to each other's implementation details, it is very convenient to have
several classes that don't do this but are still related in other important
way, for example related APIs or classes that are based on the same
implementation idea (like array based data structures).

Having all code in one place rather than jumping through many small files
is a very nice thing to have because it really helps to keep everything
consistent. The more manual work people have to do for consistency, the
more likelihood that it won't be done.

--
Ilya Belenkiy
On Mon, Dec 7, 2015 at 12:21 AM John McCall <rjmccall@apple.com> wrote:

> On Dec 5, 2015, at 8:39 PM, Ilya via swift-evolution < >>> swift-evolution@swift.org> wrote:
>
> I think the it would help a great deal to have an access level
modifier that is really private and visible only inside the class itself.
Right now, the only way to hide implementation details for a class is to
hide the class code in a separate file, which is very inconvenient for
several reasons:
>
> 1) the meaning of the code changes depending on which file the class
is in. It's very easy to accidentally expose class internal details and
then call class elements that are meant to be used only inside the class.
Having a keyword for class internals will allow the compiler to ensure that
only the public API for the class is used from the outside world. The user
can check types on his own, but it's better that the compiler does it
automatically. Similarly, the user can check that only the proper APIs are
called, but it's better that the compiler does it automatically.
>
> 2) accessibility by file structure may cause some really short files.
>
> 3) It's impossible to group related classes in one file but still hide
implementation details inside each class
>
> I think that it the best solution is to make private keyword do what
it states -- keep the class element private to the class. But if it's
really important to have a separate keyword for backward compatibility, it
would be the next best thing.

But on the flip side, with your proposed semantics for private, it would
be impossible to write a group of related types, functions, and extensions
that do need to refer to each other’s internal details without exposing
those details to the entire module. That’s not really acceptable.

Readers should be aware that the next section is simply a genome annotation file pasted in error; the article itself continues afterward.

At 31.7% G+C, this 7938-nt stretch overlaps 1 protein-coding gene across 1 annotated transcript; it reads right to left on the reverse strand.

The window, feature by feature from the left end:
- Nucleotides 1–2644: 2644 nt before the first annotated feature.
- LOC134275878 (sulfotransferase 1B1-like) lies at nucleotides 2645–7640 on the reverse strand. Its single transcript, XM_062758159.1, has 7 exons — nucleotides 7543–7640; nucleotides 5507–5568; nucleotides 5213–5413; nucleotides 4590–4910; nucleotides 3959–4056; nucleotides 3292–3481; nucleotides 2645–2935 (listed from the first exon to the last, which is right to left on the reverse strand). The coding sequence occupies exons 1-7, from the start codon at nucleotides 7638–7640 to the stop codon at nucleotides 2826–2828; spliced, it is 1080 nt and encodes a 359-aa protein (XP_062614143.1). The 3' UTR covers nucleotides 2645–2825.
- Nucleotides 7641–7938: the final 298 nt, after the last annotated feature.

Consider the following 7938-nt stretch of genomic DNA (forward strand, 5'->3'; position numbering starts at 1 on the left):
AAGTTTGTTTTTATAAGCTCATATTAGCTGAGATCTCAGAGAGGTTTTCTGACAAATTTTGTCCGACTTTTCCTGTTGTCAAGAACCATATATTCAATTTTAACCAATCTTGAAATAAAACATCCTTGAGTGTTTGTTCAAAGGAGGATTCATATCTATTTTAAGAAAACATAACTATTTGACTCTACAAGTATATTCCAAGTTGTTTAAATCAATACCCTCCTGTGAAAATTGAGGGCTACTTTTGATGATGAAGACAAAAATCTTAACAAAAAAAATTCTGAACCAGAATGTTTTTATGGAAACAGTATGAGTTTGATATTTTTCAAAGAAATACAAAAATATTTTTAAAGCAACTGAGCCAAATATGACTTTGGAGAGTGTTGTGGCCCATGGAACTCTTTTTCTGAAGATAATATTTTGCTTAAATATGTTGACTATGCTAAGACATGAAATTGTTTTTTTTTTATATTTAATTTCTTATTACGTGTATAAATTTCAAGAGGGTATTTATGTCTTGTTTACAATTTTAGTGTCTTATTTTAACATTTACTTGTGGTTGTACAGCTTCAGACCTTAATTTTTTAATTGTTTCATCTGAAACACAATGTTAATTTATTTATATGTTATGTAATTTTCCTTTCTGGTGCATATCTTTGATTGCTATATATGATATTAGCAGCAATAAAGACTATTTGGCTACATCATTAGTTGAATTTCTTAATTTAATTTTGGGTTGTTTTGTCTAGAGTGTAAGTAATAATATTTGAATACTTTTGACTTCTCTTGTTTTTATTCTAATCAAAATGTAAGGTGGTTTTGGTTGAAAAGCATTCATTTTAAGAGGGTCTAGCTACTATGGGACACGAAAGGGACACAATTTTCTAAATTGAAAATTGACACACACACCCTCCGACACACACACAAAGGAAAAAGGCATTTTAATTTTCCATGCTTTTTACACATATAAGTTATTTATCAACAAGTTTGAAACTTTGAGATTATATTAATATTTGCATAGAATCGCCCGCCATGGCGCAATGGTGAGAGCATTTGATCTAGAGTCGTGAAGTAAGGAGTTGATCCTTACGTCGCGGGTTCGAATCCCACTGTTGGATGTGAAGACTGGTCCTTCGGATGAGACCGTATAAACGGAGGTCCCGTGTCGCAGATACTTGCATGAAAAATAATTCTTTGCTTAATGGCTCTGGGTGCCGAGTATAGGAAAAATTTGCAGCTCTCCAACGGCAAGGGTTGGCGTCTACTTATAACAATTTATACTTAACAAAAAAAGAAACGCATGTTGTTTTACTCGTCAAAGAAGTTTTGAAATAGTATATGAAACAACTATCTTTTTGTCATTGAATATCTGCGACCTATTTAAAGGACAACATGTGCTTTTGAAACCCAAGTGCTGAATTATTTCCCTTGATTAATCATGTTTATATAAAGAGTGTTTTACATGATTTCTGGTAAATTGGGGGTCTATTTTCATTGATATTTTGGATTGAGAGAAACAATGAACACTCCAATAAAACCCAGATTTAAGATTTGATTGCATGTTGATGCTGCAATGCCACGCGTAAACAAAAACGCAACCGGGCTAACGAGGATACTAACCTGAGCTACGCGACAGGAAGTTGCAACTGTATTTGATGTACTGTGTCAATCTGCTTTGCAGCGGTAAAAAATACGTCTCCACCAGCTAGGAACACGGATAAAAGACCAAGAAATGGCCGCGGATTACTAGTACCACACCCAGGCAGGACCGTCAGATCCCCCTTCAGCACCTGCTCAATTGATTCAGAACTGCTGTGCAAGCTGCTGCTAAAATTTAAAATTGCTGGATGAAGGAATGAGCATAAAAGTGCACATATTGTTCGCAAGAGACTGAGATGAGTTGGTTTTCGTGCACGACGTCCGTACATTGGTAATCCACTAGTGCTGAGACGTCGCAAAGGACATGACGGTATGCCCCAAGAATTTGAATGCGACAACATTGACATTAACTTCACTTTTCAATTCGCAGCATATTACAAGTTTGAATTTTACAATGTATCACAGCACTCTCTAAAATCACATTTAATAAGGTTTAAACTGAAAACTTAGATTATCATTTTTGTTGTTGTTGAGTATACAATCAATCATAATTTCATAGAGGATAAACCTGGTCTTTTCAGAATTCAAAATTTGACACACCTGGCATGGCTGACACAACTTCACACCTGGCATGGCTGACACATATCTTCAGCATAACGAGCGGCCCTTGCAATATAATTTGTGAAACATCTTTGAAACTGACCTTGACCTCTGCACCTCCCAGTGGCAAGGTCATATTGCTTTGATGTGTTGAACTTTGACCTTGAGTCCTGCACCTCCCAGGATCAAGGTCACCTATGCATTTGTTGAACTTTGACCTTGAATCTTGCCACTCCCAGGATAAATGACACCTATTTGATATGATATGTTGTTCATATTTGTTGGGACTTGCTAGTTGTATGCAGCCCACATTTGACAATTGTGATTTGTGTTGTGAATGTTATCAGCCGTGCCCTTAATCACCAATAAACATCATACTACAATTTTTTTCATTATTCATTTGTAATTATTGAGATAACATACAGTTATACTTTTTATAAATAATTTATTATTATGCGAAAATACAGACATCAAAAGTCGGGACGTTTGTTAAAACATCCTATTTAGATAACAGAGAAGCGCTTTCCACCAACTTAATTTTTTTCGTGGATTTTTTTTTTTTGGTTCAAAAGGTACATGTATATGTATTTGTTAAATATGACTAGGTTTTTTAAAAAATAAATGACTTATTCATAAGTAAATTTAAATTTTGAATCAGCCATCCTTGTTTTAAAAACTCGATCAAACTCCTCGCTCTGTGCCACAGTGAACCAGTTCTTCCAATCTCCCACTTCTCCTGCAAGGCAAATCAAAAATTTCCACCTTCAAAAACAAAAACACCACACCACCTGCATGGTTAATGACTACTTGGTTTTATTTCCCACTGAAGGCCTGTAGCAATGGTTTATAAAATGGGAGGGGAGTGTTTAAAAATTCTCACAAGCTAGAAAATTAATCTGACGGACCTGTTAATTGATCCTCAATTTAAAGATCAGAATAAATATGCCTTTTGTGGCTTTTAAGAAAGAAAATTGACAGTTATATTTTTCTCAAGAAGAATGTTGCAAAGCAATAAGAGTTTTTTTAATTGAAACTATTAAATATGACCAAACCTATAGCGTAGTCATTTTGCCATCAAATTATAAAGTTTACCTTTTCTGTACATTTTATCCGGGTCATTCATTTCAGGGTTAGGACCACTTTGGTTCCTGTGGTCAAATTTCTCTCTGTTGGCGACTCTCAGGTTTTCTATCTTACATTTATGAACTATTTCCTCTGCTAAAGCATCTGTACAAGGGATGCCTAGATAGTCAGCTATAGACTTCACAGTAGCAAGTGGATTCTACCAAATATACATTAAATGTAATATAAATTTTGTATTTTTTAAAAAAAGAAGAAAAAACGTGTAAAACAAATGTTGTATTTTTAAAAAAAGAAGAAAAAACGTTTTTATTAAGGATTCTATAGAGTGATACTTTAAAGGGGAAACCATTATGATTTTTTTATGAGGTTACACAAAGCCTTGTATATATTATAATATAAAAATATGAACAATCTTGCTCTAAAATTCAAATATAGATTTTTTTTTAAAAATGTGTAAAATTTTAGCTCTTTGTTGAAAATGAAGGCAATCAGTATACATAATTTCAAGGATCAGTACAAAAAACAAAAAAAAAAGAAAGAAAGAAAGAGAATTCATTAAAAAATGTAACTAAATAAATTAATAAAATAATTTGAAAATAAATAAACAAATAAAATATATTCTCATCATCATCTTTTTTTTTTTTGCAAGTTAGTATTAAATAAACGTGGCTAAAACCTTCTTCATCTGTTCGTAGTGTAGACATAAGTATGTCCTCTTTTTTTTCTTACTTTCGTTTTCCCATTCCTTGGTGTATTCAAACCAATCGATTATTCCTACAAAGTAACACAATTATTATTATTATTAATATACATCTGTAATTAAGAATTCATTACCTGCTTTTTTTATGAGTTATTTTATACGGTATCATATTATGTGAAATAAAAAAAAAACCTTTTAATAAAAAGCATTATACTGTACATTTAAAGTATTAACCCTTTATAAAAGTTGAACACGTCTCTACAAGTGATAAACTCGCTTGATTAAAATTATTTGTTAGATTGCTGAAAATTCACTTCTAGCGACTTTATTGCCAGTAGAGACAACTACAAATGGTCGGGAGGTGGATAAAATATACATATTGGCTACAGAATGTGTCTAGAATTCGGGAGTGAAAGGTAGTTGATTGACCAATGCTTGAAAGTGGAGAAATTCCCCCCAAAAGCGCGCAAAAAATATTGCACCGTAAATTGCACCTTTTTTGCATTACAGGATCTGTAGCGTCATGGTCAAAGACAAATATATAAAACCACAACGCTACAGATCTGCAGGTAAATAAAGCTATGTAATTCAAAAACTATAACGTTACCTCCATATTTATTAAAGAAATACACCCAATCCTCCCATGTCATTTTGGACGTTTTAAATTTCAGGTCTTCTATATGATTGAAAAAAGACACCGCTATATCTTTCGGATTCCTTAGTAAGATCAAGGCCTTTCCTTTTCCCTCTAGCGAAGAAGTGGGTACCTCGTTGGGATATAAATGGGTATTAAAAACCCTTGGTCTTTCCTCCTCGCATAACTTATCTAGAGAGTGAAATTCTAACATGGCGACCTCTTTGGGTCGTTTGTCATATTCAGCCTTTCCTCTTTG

The Swift language rule encourages you to put independent definitions in
different files. That definitely means that, if you want to enforce very
tight separation of concerns, you’ll end up with more and smaller files.
You haven’t explained why that’s really a *problem*, though.

John.

_______________________________________________

swift-evolution mailing list
swift-evolution@swift.org
https://lists.swift.org/mailman/listinfo/swift-evolution


(thorsten@portableinnovations.de) #12

+1 for the scope based access control of Swift as opposed to the type based access control of other languages and for the nice writeup by Matthew.

I remember type based access control being criticized 20ish years ago to not allow access to internals of related classes. C++ created friends for that, Eiffel had something similar, but I like Swifts scope based model better, especially with respect to extensions.

Putting closely related things in one file and unrelated things in different files seems like a nice solution to me.

And its worth to note that private already means different things in different languages. In Java it means class private, in other languages it means object private (Ruby, I think).

That said I occasionally miss "protected" in the sense of subclass accessible.

-Thorsten

···

Am 07.12.2015 um 15:41 schrieb Matthew Johnson via swift-evolution <swift-evolution@swift.org>:

I was not sure how I felt about Swift's access control when it was first announced but it didn't take long for me to believe it strikes a pretty good balance between complexity and ability to hide implementation details.

It follows a very straightforward scope-driven strategy. If it is extended further I would like to see any enhancements follow the same scope-driven strategy rather than being type-driven as is seen in other languages. Proposals along these lines might be interesting to consider and might be able to accomplish what you are hoping to accomplish while affording additional flexibility.

In a language where distributing the implementation of a type across several extensions sometimes in different files a type-driven access control model doesn't make a lot of sense to me. I think it has a lot of potential to be confusing.

What would it mean to limit access to a member to the type itself in Swift? Would an extensions in the same (or different) files be able to see the member? What about extensions in a different module? And what about subclasses? Subclasses probably wouldn't have visibility to them, but any discussion of something like this will probably lead to discussion of protected as well.